The oral arguments in the Texas v. United States lawsuit aiming to overturn the Affordable Care Act did not go well for backers of the health law on Tuesday. Two of the three judges on the Fifth Circuit Court of Appeals seemed ready to scrap at least pivotal chunks of the ACA. (Here’s a wrap from AP.)
But what comes next – or when it happens – is still a guessing game.
On Tuesday, July 9, the Fifth Circuit Court of Appeals will hear oral arguments in the appeal of Texas v. United States.
The conventional wisdom, even among conservative legal scholars, is that the case was based on such a contorted legal theory that it should not be taken all that seriously.
Then, in December, U.S. District Court Judge Reed O’Connor agreed with Texas and 17 other conservative states and declared the whole Affordable Care Act unconstitutional. Continue reading
A federal judge in Texas has thrown out the Affordable Care Act – every single word of the sprawling law. As Michigan law professor Nick Bagley tweeted, even the calorie counts on restaurant menus are now at risk.
The Dec. 14 Texas decision, if upheld (a big if) threatens the coverage of roughly 20 million people covered in the ACA exchanges and through Medicaid expansion. (More on the numbers at the end of this post). Continue reading
Photo: Franz Jantzen, Supreme Court Curator’s Office.Justice Ruth Bader Ginsburg in 2017.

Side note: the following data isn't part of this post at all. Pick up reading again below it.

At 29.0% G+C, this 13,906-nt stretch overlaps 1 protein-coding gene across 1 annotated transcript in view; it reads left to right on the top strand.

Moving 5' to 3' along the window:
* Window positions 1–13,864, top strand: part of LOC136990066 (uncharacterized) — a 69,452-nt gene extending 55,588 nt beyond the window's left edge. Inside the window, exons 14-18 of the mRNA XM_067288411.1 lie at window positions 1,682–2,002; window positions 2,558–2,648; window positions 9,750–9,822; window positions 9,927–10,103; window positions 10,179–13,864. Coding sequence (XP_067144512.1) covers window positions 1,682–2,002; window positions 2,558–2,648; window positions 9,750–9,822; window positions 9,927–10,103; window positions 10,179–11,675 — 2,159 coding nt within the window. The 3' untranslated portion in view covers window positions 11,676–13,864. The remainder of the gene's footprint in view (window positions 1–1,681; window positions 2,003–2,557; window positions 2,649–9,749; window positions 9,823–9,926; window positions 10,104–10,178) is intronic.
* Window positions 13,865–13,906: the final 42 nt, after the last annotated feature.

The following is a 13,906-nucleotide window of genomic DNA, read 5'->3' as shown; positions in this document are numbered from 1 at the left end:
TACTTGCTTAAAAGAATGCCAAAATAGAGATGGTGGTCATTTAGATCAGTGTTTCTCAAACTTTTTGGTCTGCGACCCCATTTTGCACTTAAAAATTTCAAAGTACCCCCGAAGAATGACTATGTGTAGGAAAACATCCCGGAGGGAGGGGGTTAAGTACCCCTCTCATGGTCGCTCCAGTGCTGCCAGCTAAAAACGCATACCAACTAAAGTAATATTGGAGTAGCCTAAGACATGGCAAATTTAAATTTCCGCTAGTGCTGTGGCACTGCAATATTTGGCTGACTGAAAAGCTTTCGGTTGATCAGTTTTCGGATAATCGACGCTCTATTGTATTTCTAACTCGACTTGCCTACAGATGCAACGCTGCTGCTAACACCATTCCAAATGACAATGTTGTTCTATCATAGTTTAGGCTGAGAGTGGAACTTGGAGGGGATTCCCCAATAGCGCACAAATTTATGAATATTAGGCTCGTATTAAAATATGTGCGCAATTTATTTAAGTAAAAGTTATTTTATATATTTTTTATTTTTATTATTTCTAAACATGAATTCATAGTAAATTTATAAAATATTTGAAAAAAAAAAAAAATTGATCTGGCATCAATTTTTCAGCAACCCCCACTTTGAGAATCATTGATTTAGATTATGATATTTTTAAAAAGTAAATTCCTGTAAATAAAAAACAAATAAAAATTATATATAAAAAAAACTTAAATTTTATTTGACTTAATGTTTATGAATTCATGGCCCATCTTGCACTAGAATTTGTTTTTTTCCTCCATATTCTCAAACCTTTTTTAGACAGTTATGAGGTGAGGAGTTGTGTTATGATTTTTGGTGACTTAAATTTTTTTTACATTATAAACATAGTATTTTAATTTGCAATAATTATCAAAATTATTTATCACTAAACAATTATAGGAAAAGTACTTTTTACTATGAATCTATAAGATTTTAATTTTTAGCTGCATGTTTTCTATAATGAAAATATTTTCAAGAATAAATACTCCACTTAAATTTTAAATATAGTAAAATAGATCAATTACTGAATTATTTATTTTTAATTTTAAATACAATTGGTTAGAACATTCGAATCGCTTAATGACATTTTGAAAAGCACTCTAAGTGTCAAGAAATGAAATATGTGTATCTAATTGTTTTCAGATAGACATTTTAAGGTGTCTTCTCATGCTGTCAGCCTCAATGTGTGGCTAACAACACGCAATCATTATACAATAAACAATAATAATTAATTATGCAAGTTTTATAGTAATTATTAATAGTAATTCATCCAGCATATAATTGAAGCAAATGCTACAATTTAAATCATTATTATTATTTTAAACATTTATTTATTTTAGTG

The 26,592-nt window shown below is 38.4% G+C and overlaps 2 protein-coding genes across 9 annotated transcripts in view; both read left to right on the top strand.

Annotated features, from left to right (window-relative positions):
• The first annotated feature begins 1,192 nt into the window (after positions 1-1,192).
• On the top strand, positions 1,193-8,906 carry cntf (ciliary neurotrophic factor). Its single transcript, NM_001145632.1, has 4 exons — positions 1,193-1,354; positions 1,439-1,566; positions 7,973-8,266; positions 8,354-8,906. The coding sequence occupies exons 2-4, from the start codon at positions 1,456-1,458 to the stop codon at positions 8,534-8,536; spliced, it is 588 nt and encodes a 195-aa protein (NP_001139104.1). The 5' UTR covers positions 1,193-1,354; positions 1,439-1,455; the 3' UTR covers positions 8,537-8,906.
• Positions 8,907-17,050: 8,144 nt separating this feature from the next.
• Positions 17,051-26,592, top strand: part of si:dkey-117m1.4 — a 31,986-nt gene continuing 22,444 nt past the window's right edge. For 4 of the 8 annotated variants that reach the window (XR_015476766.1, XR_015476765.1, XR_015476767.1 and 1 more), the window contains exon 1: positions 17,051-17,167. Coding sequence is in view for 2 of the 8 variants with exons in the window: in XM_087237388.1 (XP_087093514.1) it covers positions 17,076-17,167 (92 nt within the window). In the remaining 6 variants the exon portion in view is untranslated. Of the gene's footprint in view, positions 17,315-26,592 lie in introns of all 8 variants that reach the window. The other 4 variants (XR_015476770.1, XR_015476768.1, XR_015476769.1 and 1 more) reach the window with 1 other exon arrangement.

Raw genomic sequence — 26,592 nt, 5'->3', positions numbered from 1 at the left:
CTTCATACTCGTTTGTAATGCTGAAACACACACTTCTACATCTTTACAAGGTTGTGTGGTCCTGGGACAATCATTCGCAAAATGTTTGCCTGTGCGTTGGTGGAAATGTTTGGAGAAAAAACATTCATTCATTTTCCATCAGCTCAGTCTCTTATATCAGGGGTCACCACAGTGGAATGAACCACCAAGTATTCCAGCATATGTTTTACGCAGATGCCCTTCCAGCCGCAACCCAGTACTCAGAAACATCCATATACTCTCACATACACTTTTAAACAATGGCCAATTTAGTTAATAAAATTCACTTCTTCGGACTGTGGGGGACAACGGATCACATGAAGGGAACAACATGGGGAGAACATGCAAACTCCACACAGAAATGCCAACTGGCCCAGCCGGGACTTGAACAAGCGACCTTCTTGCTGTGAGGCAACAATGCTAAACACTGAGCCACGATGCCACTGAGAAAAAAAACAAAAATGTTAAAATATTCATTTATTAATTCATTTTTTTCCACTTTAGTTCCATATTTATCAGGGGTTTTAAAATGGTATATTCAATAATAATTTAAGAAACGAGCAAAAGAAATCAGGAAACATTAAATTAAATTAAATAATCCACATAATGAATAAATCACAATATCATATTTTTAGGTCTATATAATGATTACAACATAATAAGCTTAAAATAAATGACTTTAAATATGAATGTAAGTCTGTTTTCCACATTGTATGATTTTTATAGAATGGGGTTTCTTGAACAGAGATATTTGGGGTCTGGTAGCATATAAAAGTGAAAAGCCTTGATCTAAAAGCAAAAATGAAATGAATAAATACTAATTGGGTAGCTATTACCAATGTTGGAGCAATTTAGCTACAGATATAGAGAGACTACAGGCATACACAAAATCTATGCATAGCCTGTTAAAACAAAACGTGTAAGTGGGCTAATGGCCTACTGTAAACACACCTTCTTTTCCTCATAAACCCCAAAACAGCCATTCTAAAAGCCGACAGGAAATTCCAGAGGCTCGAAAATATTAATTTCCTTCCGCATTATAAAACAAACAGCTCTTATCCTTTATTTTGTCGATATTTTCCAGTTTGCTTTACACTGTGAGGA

Supreme Court Justice Ruth Bader Ginsberg (a.k.a. Notorious RBG) is celebrating her 25th year on the bench of the nation’s highest court. She has become a somewhat surprising (to her, anyway) pop icon and a role model to millions for her progressive views about a woman’s right to choose, social safety net issues, and stance on gender equality, among other issues. A documentary on her life, released in May (well worth seeing) was a huge box office hit.
The 85-year old Brooklyn, N.Y., native is also a rock star among another crowd — those who look to her as an example of healthy aging. Continue reading
The latest in the Affordable Care Act legal battles: U.S. cities suing President Trump and top health officials at HHS for sabotage.
The suit, filed Aug. 2 by Baltimore, Cincinnati, Chicago and Columbus, plus two people from Charlottesville, Va., (which has some of the highest ACA insurance premiums in the country) accuses the administration of “intentionally and unconstitutionally” undermining the ACA, including by expanding non-ACA plans and discouraging enrollment. Continue reading
We reported last month that the U.S. Department of Justice was investigating the risk-adjustment practices of UnitedHealth Group and WellMed Medical Management. At the time, a question remained about whether the DOJ would look into the risk-adjustment or claims-coding activities of other health insurers.
Turns out that Bob Herman, the health care business reporter for Axios, already had the answer. Continue reading